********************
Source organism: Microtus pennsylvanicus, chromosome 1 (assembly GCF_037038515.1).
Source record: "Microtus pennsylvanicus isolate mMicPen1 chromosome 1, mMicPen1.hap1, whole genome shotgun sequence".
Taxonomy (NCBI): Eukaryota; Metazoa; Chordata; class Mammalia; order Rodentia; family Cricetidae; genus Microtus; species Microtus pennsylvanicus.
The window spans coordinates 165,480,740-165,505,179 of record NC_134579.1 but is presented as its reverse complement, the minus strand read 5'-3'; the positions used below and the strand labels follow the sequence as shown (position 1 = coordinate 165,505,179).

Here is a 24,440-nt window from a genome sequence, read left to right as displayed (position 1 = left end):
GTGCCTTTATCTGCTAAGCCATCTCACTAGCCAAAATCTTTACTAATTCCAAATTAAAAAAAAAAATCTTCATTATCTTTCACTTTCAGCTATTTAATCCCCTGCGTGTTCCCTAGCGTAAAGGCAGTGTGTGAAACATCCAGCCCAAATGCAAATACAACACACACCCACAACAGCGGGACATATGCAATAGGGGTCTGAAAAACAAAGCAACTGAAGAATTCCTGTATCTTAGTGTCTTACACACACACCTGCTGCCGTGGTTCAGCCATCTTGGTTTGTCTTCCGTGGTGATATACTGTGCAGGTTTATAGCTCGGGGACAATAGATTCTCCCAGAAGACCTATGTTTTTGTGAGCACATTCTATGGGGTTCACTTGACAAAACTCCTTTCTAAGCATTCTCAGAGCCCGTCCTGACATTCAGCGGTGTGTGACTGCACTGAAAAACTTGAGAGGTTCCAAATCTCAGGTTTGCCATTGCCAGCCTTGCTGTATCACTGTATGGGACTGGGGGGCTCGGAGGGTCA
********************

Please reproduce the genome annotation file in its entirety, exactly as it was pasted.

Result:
Source organism: Microtus pennsylvanicus, chromosome 1 (assembly GCF_037038515.1).
Source record: "Microtus pennsylvanicus isolate mMicPen1 chromosome 1, mMicPen1.hap1, whole genome shotgun sequence".
Taxonomy (NCBI): Eukaryota; Metazoa; Chordata; class Mammalia; order Rodentia; family Cricetidae; genus Microtus; species Microtus pennsylvanicus.
The window spans coordinates 165,480,740-165,505,179 of record NC_134579.1 but is presented as its reverse complement, the minus strand read 5'-3'; the positions used below and the strand labels follow the sequence as shown (position 1 = coordinate 165,505,179).

Here is a 24,440-nt window from a genome sequence, read left to right as displayed (position 1 = left end):
GTGCCTTTATCTGCTAAGCCATCTCACTAGCCAAAATCTTTACTAATTCCAAATTAAAAAAAAAAATCTTCATTATCTTTCACTTTCAGCTATTTAATCCCCTGCGTGTTCCCTAGCGTAAAGGCAGTGTGTGAAACATCCAGCCCAAATGCAAATACAACACACACCCACAACAGCGGGACATATGCAATAGGGGTCTGAAAAACAAAGCAACTGAAGAATTCCTGTATCTTAGTGTCTTACACACACACCTGCTGCCGTGGTTCAGCCATCTTGGTTTGTCTTCCGTGGTGATATACTGTGCAGGTTTATAGCTCGGGGACAATAGATTCTCCCAGAAGACCTATGTTTTTGTGAGCACATTCTATGGGGTTCACTTGACAAAACTCCTTTCTAAGCATTCTCAGAGCCCGTCCTGACATTCAGCGGTGTGTGACTGCACTGAAAAACTTGAGAGGTTCCAAATCTCAGGTTTGCCATTGCCAGCCTTGCTGTATCACTGTATGGGACTGGGGGGCTCGGAGGGTCA